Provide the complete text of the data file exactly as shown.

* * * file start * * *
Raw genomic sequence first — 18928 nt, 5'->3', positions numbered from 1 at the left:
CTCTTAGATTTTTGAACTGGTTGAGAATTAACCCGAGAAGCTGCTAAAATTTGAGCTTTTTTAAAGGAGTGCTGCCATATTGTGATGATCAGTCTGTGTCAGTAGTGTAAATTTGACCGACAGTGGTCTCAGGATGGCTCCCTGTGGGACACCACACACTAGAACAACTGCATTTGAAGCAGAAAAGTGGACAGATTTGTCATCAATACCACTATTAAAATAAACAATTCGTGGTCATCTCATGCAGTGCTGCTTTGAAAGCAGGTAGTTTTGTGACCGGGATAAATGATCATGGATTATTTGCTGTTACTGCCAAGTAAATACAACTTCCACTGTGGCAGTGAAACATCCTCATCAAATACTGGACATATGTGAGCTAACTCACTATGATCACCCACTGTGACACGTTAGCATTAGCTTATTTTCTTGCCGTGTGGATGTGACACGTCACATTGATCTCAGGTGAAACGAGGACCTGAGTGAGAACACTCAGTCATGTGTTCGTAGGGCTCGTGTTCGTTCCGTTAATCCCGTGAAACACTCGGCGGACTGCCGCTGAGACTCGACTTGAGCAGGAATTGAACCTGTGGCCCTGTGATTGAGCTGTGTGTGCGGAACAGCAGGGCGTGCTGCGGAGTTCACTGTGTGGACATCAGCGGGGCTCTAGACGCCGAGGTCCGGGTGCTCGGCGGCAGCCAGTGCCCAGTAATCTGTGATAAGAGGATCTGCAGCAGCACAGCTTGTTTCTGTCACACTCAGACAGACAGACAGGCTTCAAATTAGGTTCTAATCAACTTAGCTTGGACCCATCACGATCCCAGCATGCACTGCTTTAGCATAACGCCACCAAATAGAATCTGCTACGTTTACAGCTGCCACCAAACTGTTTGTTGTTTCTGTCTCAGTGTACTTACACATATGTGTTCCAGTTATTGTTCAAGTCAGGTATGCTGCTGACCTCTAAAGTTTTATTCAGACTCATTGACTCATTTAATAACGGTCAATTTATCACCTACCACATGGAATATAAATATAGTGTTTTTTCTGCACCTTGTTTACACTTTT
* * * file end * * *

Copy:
Raw genomic sequence first — 18928 nt, 5'->3', positions numbered from 1 at the left:
CTCTTAGATTTTTGAACTGGTTGAGAATTAACCCGAGAAGCTGCTAAAATTTGAGCTTTTTTAAAGGAGTGCTGCCATATTGTGATGATCAGTCTGTGTCAGTAGTGTAAATTTGACCGACAGTGGTCTCAGGATGGCTCCCTGTGGGACACCACACACTAGAACAACTGCATTTGAAGCAGAAAAGTGGACAGATTTGTCATCAATACCACTATTAAAATAAACAATTCGTGGTCATCTCATGCAGTGCTGCTTTGAAAGCAGGTAGTTTTGTGACCGGGATAAATGATCATGGATTATTTGCTGTTACTGCCAAGTAAATACAACTTCCACTGTGGCAGTGAAACATCCTCATCAAATACTGGACATATGTGAGCTAACTCACTATGATCACCCACTGTGACACGTTAGCATTAGCTTATTTTCTTGCCGTGTGGATGTGACACGTCACATTGATCTCAGGTGAAACGAGGACCTGAGTGAGAACACTCAGTCATGTGTTCGTAGGGCTCGTGTTCGTTCCGTTAATCCCGTGAAACACTCGGCGGACTGCCGCTGAGACTCGACTTGAGCAGGAATTGAACCTGTGGCCCTGTGATTGAGCTGTGTGTGCGGAACAGCAGGGCGTGCTGCGGAGTTCACTGTGTGGACATCAGCGGGGCTCTAGACGCCGAGGTCCGGGTGCTCGGCGGCAGCCAGTGCCCAGTAATCTGTGATAAGAGGATCTGCAGCAGCACAGCTTGTTTCTGTCACACTCAGACAGACAGACAGGCTTCAAATTAGGTTCTAATCAACTTAGCTTGGACCCATCACGATCCCAGCATGCACTGCTTTAGCATAACGCCACCAAATAGAATCTGCTACGTTTACAGCTGCCACCAAACTGTTTGTTGTTTCTGTCTCAGTGTACTTACACATATGTGTTCCAGTTATTGTTCAAGTCAGGTATGCTGCTGACCTCTAAAGTTTTATTCAGACTCATTGACTCATTTAATAACGGTCAATTTATCACCTACCACATGGAATATAAATATAGTGTTTTTTCTGCACCTTGTTTACACTTTT